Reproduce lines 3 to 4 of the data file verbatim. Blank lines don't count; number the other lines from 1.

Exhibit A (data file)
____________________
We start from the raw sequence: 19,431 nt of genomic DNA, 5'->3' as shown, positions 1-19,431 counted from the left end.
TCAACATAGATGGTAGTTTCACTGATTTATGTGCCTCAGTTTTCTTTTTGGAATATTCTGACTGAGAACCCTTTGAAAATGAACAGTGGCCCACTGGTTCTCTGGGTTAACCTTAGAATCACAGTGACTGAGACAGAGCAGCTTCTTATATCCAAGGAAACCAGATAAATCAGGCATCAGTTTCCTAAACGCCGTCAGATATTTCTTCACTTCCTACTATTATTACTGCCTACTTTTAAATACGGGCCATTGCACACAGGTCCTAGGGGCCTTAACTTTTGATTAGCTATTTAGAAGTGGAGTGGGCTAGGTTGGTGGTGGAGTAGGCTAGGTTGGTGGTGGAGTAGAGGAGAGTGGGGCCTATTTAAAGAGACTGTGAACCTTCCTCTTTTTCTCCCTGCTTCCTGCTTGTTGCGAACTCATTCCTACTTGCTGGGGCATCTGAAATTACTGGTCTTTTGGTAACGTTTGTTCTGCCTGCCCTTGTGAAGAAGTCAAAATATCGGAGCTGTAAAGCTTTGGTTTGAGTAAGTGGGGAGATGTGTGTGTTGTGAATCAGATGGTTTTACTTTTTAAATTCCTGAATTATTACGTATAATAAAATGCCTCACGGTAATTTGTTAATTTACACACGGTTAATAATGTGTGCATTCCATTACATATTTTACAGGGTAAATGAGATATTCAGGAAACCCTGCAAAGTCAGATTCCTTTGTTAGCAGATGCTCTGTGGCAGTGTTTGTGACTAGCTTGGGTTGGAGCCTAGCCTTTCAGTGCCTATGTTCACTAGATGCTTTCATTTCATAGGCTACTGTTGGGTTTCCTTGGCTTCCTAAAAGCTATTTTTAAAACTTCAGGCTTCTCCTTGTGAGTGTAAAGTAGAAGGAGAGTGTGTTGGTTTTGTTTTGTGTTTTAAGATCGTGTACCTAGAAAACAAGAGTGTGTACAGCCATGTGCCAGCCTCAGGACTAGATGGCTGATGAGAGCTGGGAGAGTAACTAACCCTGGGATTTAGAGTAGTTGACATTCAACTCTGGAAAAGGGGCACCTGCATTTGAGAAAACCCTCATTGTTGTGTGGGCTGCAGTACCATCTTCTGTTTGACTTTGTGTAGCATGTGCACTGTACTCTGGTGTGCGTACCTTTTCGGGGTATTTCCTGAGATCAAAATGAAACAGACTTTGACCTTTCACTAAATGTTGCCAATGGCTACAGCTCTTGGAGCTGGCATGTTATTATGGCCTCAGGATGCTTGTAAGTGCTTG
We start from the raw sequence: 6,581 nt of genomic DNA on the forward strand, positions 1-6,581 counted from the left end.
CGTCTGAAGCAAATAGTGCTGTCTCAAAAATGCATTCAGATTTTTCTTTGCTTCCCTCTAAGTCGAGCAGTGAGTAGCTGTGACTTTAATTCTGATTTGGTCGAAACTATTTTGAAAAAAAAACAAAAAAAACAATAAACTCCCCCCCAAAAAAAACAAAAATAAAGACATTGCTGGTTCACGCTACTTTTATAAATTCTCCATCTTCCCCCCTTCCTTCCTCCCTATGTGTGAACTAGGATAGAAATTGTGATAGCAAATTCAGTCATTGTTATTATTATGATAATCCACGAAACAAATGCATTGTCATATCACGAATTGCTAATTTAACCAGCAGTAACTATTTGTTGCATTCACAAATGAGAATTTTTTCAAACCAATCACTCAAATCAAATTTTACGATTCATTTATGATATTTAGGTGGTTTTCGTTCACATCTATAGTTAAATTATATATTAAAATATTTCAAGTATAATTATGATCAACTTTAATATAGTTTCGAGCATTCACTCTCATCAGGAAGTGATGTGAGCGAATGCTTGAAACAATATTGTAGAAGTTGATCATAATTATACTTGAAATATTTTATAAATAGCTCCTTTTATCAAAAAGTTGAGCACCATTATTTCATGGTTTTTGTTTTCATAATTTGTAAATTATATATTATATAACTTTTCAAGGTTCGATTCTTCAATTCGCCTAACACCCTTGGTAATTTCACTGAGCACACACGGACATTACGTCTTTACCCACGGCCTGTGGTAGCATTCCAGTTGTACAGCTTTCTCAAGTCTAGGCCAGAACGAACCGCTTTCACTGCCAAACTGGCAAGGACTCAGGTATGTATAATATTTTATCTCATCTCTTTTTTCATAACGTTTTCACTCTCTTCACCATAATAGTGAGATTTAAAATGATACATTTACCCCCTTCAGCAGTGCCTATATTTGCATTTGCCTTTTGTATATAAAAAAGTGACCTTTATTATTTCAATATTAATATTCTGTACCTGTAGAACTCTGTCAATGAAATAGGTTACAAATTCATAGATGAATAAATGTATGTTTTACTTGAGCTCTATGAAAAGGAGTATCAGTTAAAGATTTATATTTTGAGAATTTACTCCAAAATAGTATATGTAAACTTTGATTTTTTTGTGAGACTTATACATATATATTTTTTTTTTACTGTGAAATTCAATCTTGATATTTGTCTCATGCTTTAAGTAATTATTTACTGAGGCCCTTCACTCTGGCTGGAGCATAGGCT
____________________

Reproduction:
We start from the raw sequence: 6,581 nt of genomic DNA on the forward strand, positions 1-6,581 counted from the left end.
CGTCTGAAGCAAATAGTGCTGTCTCAAAAATGCATTCAGATTTTTCTTTGCTTCCCTCTAAGTCGAGCAGTGAGTAGCTGTGACTTTAATTCTGATTTGGTCGAAACTATTTTGAAAAAAAAACAAAAAAAACAATAAACTCCCCCCCAAAAAAAACAAAAATAAAGACATTGCTGGTTCACGCTACTTTTATAAATTCTCCATCTTCCCCCCTTCCTTCCTCCCTATGTGTGAACTAGGATAGAAATTGTGATAGCAAATTCAGTCATTGTTATTATTATGATAATCCACGAAACAAATGCATTGTCATATCACGAATTGCTAATTTAACCAGCAGTAACTATTTGTTGCATTCACAAATGAGAATTTTTTCAAACCAATCACTCAAATCAAATTTTACGATTCATTTATGATATTTAGGTGGTTTTCGTTCACATCTATAGTTAAATTATATATTAAAATATTTCAAGTATAATTATGATCAACTTTAATATAGTTTCGAGCATTCACTCTCATCAGGAAGTGATGTGAGCGAATGCTTGAAACAATATTGTAGAAGTTGATCATAATTATACTTGAAATATTTTATAAATAGCTCCTTTTATCAAAAAGTTGAGCACCATTATTTCATGGTTTTTGTTTTCATAATTTGTAAATTATATATTATATAACTTTTCAAGGTTCGATTCTTCAATTCGCCTAACACCCTTGGTAATTTCACTGAGCACACACGGACATTACGTCTTTACCCACGGCCTGTGGTAGCATTCCAGTTGTACAGCTTTCTCAAGTCTAGGCCAGAACGAACCGCTTTCACTGCCAAACTGGCAAGGACTCAGGTATGTATAATATTTTATCTCATCTCTTTTTTCATAACGTTTTCACTCTCTTCACCATAATAGTGAGATTTAAAATGATACATTTACCCCCTTCAGCAGTGCCTATATTTGCATTTGCCTTTTGTATATAAAAAAGTGACCTTTATTATTTCAATATTAATATTCTGTACCTGTAGAACTCTGTCAATGAAATAGGTTACAAATTCATAGATGAATAAATGTATGTTTTACTTGAGCTCTATGAAAAGGAGTATCAGTTAAAGATTTATATTTTGAGAATTTACTCCAAAATAGTATATGTAAACTTTGATTTTTTTGTGAGACTTATACATATATATTTTTTTTTTACTGTGAAATTCAATCTTGATATTTGTCTCATGCTTTAAGTAATTATTTACTGAGGCCCTTCACTCTGGCTGGAGCATAGGCT